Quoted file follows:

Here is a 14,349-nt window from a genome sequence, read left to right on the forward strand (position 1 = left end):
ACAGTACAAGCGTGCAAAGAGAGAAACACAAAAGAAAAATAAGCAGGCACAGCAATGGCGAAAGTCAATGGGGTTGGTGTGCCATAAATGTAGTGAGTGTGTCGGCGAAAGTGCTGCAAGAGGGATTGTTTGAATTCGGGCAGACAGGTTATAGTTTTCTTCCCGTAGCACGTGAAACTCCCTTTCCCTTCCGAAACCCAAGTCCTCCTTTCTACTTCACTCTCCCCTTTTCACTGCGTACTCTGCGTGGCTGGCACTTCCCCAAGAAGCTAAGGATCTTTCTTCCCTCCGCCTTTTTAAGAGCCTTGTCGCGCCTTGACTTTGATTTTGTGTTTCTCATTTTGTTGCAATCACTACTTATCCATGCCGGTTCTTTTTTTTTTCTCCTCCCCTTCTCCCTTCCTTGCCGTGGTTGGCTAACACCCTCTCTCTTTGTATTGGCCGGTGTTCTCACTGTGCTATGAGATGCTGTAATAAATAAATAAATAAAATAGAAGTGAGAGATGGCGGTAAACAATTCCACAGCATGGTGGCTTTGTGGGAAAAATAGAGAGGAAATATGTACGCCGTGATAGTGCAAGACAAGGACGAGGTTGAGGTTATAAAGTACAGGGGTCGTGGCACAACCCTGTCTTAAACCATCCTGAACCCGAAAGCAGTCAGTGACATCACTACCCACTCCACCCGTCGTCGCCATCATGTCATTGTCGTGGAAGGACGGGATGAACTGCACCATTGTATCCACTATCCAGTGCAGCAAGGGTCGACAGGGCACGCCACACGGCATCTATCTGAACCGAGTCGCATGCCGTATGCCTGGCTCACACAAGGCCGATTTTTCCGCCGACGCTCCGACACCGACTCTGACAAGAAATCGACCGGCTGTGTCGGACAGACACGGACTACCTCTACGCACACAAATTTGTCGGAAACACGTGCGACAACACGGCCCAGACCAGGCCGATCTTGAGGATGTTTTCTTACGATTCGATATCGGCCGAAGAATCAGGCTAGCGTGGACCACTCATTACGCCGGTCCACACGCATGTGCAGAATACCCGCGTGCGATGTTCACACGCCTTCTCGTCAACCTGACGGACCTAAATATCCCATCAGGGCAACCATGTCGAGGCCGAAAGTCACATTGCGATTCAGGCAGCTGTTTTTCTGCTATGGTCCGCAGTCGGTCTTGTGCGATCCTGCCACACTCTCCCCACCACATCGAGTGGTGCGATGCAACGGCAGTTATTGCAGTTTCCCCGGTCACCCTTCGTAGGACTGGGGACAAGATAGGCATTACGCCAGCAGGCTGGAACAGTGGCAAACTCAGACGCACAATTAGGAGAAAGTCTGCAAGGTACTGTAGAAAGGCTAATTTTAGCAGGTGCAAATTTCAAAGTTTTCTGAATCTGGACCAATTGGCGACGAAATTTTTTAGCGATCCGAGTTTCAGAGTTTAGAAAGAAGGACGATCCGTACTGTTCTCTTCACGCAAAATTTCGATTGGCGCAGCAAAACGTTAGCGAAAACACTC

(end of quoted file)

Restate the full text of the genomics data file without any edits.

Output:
Here is a 14,349-nt window from a genome sequence, read left to right on the forward strand (position 1 = left end):
ACAGTACAAGCGTGCAAAGAGAGAAACACAAAAGAAAAATAAGCAGGCACAGCAATGGCGAAAGTCAATGGGGTTGGTGTGCCATAAATGTAGTGAGTGTGTCGGCGAAAGTGCTGCAAGAGGGATTGTTTGAATTCGGGCAGACAGGTTATAGTTTTCTTCCCGTAGCACGTGAAACTCCCTTTCCCTTCCGAAACCCAAGTCCTCCTTTCTACTTCACTCTCCCCTTTTCACTGCGTACTCTGCGTGGCTGGCACTTCCCCAAGAAGCTAAGGATCTTTCTTCCCTCCGCCTTTTTAAGAGCCTTGTCGCGCCTTGACTTTGATTTTGTGTTTCTCATTTTGTTGCAATCACTACTTATCCATGCCGGTTCTTTTTTTTTTCTCCTCCCCTTCTCCCTTCCTTGCCGTGGTTGGCTAACACCCTCTCTCTTTGTATTGGCCGGTGTTCTCACTGTGCTATGAGATGCTGTAATAAATAAATAAATAAAATAGAAGTGAGAGATGGCGGTAAACAATTCCACAGCATGGTGGCTTTGTGGGAAAAATAGAGAGGAAATATGTACGCCGTGATAGTGCAAGACAAGGACGAGGTTGAGGTTATAAAGTACAGGGGTCGTGGCACAACCCTGTCTTAAACCATCCTGAACCCGAAAGCAGTCAGTGACATCACTACCCACTCCACCCGTCGTCGCCATCATGTCATTGTCGTGGAAGGACGGGATGAACTGCACCATTGTATCCACTATCCAGTGCAGCAAGGGTCGACAGGGCACGCCACACGGCATCTATCTGAACCGAGTCGCATGCCGTATGCCTGGCTCACACAAGGCCGATTTTTCCGCCGACGCTCCGACACCGACTCTGACAAGAAATCGACCGGCTGTGTCGGACAGACACGGACTACCTCTACGCACACAAATTTGTCGGAAACACGTGCGACAACACGGCCCAGACCAGGCCGATCTTGAGGATGTTTTCTTACGATTCGATATCGGCCGAAGAATCAGGCTAGCGTGGACCACTCATTACGCCGGTCCACACGCATGTGCAGAATACCCGCGTGCGATGTTCACACGCCTTCTCGTCAACCTGACGGACCTAAATATCCCATCAGGGCAACCATGTCGAGGCCGAAAGTCACATTGCGATTCAGGCAGCTGTTTTTCTGCTATGGTCCGCAGTCGGTCTTGTGCGATCCTGCCACACTCTCCCCACCACATCGAGTGGTGCGATGCAACGGCAGTTATTGCAGTTTCCCCGGTCACCCTTCGTAGGACTGGGGACAAGATAGGCATTACGCCAGCAGGCTGGAACAGTGGCAAACTCAGACGCACAATTAGGAGAAAGTCTGCAAGGTACTGTAGAAAGGCTAATTTTAGCAGGTGCAAATTTCAAAGTTTTCTGAATCTGGACCAATTGGCGACGAAATTTTTTAGCGATCCGAGTTTCAGAGTTTAGAAAGAAGGACGATCCGTACTGTTCTCTTCACGCAAAATTTCGATTGGCGCAGCAAAACGTTAGCGAAAACACTC